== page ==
In the mid-1980s, a group of physicians running a weight-loss program for Kaiser Permanente noted a strange occurrence: Those patients successfully losing weight were those most likely to drop out. Determined to understand what was getting in the way of their success, these doctors, lead by Vincent Felitti in San Diego, launched what has become a massive study of 17,000 people. They found that the underlying cause of obesity is the same underlying cause of alcoholism, cigarette smoking, drug use and depression, as well as a major contributor to many serious physical illnesses affecting adults.
The original study has grown. The U.S. Centers for Disease Control joined forces with Kaiser Permanente. Various studies have ensued, and the original 17,000 participants still are being followed. This research is known as ACE: Adverse Childhood Experiences.
Participants are asked 10 questions about experiences during their childhood such as: Did a parent in the household often push, grab, slap or throw something at you? Did you often feel that no one in your family loved you or thought you were important or special? Did you live with anyone who was a problem drinker or alcoholic or who used street drugs? Answers result in a score of 0 to 10. Participants are then studied to see what physical and emotional illnesses they have or develop.
Their overall findings are that "adverse childhood experiences" are prevalent in our culture. Sadly, they are commonly hidden and unrecognized. From this middle-income population of 17,000, only half had a score of 0. One in 14 had an ACE score higher than 4. Twenty-six percent of women and 16 percent of men reported being molested. Astoundingly, even 50 years after childhood, "adverse childhood experience" scores were the biggest predictor of the physical and emotional health of participants.
As someone's score increases, so does the likelihood that they suffer from some type of addiction, depression, or physical illness. Their research shows that individuals with ACE scores of 4 or above are much more likely to have: cancer, a history of hepatitis, heart disease, emphysema, skeletal fractures, and early death. Similarly, people with ACE scores of 6 are 250 percent more likely to smoke cigarettes than someone with a score of 0. And men with an ACE score of 6 are 4,600 percent more likely to become injection drug users than those with a score of 0.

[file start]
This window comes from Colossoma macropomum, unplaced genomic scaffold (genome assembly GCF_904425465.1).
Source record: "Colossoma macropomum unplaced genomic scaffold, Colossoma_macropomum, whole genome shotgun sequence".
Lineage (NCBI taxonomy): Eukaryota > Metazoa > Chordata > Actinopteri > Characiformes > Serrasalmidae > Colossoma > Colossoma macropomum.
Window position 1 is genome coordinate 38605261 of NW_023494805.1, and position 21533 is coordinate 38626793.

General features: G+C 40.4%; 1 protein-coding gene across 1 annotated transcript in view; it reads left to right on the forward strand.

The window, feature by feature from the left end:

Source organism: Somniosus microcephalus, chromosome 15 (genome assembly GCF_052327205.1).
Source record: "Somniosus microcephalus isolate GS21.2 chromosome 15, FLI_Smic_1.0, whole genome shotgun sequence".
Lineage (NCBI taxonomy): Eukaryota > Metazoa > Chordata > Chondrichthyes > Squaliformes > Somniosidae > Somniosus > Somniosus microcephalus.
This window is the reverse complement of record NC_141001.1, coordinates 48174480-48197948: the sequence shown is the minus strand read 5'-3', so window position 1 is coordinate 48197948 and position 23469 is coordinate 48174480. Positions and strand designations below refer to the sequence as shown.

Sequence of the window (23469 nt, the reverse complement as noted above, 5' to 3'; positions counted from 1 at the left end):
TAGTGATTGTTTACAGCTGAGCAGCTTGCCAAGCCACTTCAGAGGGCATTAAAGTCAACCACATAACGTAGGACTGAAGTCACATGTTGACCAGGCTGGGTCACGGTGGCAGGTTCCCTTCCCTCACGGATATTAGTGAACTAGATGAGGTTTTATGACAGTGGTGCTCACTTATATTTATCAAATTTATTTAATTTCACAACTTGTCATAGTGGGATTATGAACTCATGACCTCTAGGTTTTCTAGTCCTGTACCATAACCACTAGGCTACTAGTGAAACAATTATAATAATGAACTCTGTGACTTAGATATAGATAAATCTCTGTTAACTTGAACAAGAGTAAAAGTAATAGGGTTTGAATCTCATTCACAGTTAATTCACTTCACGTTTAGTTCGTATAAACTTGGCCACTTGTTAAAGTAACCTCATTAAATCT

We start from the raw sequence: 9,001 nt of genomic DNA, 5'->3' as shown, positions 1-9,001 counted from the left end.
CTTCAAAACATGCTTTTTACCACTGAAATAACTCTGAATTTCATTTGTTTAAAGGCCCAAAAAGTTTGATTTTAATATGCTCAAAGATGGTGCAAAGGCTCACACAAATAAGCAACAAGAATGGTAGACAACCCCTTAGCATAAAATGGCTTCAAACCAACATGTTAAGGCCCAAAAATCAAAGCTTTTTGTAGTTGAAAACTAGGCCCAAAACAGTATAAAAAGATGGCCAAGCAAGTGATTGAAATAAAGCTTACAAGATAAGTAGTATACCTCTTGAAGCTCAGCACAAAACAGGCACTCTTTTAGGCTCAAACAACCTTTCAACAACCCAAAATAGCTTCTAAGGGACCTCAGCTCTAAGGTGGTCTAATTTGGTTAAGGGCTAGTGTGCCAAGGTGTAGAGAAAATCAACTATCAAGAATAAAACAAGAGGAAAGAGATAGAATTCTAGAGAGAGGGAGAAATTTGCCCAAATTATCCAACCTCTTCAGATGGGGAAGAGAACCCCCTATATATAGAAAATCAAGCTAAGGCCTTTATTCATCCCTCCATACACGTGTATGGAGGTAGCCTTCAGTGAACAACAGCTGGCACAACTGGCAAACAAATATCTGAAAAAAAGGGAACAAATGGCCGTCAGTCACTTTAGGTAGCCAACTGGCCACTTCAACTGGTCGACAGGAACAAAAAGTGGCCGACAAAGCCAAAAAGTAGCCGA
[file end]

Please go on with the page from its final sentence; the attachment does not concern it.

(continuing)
Getting back to the original question about why obese clients were dropping out of the program, Dr. Felitti and his colleagues found that overeating and obesity were providing unconscious solutions to unrecognized problems relating back to childhood: Participants found sexual and physical safety in their obesity.
So, rather than describing overeating, smoking, alcoholism and unhealthy lifestyle choices as "self-destructive behaviors," the researchers found that they were adaptive in nature. For instance, smoking provides instant relief for anxiety. Drinking numbs emotions.
Over time, however, these attempts at soothing one's self are the same behaviors leading to poor emotional and physical health. Research is also being conducted to understand why some people have similar experiences but don't develop these symptoms.
This column is a simplistic overview of Dr. Felitti's compelling findings. You can take the ACE test yourself, and read more about the research, at the website www.acestudy.org.
The results of the ACE research are slowly being implemented into primary care, social support agencies and the education system. For, as Dr. Felitti stated: "Our findings are disturbing to some because they imply that the basic cause of addiction lie within us and the way we treat each other, not in drug dealers or dangerous chemicals. They suggest that billions of dollars have been spent everywhere except where the answer is to be found."
If you find yourself struggling with an addiction or with emotional and physical issues, taking the ACE test is a good place to start. If you believe that your early life experiences may be negatively influencing you, please seek guidance through your primary care physician or church or by calling a mental health practitioner. Equally important, if you are parenting your children in ways that are harmful, please contact your child's school counselor, pediatrician, the Ron Wood Center, or a mental health professional. Every moment counts.
• Lisa Keating, Ph.D., is a Carson City clinical psychologist.